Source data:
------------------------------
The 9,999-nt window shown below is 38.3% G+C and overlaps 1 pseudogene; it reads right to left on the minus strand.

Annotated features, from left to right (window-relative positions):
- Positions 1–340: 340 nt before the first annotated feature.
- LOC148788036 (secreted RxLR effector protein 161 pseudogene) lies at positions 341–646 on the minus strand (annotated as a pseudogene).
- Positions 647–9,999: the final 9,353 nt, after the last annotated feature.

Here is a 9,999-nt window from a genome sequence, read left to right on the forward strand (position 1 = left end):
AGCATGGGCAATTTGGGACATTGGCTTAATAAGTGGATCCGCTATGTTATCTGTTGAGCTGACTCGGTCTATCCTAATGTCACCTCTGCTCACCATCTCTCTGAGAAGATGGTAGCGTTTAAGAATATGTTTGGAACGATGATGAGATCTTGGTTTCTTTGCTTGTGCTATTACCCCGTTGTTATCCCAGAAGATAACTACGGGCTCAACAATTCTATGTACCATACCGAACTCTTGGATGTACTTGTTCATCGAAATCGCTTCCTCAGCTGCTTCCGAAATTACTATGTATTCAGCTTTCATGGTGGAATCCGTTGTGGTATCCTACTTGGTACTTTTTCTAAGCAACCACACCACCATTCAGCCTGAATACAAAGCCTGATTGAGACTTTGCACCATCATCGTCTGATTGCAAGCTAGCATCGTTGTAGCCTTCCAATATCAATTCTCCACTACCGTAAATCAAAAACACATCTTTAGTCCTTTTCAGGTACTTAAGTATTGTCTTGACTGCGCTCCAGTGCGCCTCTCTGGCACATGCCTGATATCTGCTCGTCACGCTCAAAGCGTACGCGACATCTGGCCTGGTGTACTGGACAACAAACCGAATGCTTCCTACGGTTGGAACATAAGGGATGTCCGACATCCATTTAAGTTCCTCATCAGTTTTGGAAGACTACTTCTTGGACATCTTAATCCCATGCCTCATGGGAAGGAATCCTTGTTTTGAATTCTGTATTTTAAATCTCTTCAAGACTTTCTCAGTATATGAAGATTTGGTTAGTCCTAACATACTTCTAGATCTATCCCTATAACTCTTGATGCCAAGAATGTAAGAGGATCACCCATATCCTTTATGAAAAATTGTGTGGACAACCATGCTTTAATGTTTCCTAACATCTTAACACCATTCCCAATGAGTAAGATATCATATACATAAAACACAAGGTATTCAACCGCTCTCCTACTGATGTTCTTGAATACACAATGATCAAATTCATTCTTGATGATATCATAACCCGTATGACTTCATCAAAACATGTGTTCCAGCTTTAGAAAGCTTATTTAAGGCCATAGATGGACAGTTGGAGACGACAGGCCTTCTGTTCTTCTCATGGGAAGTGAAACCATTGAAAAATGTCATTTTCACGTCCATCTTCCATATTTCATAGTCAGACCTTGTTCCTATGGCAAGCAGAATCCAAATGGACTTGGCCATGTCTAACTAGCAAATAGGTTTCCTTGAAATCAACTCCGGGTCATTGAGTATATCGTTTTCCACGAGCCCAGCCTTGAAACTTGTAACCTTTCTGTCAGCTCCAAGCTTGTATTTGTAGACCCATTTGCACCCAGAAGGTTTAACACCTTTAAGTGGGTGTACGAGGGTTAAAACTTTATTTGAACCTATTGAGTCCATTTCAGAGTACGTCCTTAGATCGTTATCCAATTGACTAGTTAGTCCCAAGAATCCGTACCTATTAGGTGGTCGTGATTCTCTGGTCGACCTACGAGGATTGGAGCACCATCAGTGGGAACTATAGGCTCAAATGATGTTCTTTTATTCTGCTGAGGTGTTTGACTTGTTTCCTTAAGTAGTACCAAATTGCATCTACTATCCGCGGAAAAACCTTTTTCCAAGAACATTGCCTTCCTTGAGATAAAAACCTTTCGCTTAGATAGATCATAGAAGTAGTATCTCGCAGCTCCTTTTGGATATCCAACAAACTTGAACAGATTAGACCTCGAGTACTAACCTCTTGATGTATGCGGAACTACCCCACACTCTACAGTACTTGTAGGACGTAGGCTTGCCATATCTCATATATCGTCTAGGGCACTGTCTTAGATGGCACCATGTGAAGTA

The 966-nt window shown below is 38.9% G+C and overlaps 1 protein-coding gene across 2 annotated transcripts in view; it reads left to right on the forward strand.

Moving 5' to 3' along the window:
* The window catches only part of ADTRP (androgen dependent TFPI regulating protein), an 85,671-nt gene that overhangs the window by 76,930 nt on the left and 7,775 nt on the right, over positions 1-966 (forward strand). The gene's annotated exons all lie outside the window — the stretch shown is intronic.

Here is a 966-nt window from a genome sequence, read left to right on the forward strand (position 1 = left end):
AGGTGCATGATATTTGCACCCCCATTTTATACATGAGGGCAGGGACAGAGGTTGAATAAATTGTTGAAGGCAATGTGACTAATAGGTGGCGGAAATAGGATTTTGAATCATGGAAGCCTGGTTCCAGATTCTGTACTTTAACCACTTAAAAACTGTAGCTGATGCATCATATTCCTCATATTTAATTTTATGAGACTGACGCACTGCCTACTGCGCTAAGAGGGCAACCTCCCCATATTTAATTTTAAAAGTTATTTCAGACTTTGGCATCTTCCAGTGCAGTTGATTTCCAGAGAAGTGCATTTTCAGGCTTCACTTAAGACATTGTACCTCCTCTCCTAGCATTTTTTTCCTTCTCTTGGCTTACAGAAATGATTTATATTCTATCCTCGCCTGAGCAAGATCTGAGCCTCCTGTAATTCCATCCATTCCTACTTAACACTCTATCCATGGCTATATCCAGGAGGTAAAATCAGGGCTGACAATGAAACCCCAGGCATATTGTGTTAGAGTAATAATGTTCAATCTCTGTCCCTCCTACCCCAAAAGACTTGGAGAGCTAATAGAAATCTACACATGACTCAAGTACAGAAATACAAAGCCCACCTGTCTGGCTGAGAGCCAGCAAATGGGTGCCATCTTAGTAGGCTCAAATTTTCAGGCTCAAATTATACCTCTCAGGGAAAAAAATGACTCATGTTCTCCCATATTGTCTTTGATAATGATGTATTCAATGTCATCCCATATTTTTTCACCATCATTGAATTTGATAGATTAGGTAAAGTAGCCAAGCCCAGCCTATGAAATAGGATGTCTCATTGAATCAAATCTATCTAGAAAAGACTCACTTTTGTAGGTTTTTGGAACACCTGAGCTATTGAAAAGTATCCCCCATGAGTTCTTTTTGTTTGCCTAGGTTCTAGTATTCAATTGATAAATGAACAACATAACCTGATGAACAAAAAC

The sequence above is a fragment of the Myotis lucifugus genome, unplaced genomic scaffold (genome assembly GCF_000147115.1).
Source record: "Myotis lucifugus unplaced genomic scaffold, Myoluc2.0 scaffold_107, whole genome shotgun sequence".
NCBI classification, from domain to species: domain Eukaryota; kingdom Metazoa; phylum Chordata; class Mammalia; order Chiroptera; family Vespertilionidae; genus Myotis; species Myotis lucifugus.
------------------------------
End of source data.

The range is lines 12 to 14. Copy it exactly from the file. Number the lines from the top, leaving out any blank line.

AGGTGCATGATATTTGCACCCCCATTTTATACATGAGGGCAGGGACAGAGGTTGAATAAATTGTTGAAGGCAATGTGACTAATAGGTGGCGGAAATAGGATTTTGAATCATGGAAGCCTGGTTCCAGATTCTGTACTTTAACCACTTAAAAACTGTAGCTGATGCATCATATTCCTCATATTTAATTTTATGAGACTGACGCACTGCCTACTGCGCTAAGAGGGCAACCTCCCCATATTTAATTTTAAAAGTTATTTCAGACTTTGGCATCTTCCAGTGCAGTTGATTTCCAGAGAAGTGCATTTTCAGGCTTCACTTAAGACATTGTACCTCCTCTCCTAGCATTTTTTTCCTTCTCTTGGCTTACAGAAATGATTTATATTCTATCCTCGCCTGAGCAAGATCTGAGCCTCCTGTAATTCCATCCATTCCTACTTAACACTCTATCCATGGCTATATCCAGGAGGTAAAATCAGGGCTGACAATGAAACCCCAGGCATATTGTGTTAGAGTAATAATGTTCAATCTCTGTCCCTCCTACCCCAAAAGACTTGGAGAGCTAATAGAAATCTACACATGACTCAAGTACAGAAATACAAAGCCCACCTGTCTGGCTGAGAGCCAGCAAATGGGTGCCATCTTAGTAGGCTCAAATTTTCAGGCTCAAATTATACCTCTCAGGGAAAAAAATGACTCATGTTCTCCCATATTGTCTTTGATAATGATGTATTCAATGTCATCCCATATTTTTTCACCATCATTGAATTTGATAGATTAGGTAAAGTAGCCAAGCCCAGCCTATGAAATAGGATGTCTCATTGAATCAAATCTATCTAGAAAAGACTCACTTTTGTAGGTTTTTGGAACACCTGAGCTATTGAAAAGTATCCCCCATGAGTTCTTTTTGTTTGCCTAGGTTCTAGTATTCAATTGATAAATGAACAACATAACCTGATGAACAAAAAC

The sequence above is a fragment of the Myotis lucifugus genome, unplaced genomic scaffold (genome assembly GCF_000147115.1).
Source record: "Myotis lucifugus unplaced genomic scaffold, Myoluc2.0 scaffold_107, whole genome shotgun sequence".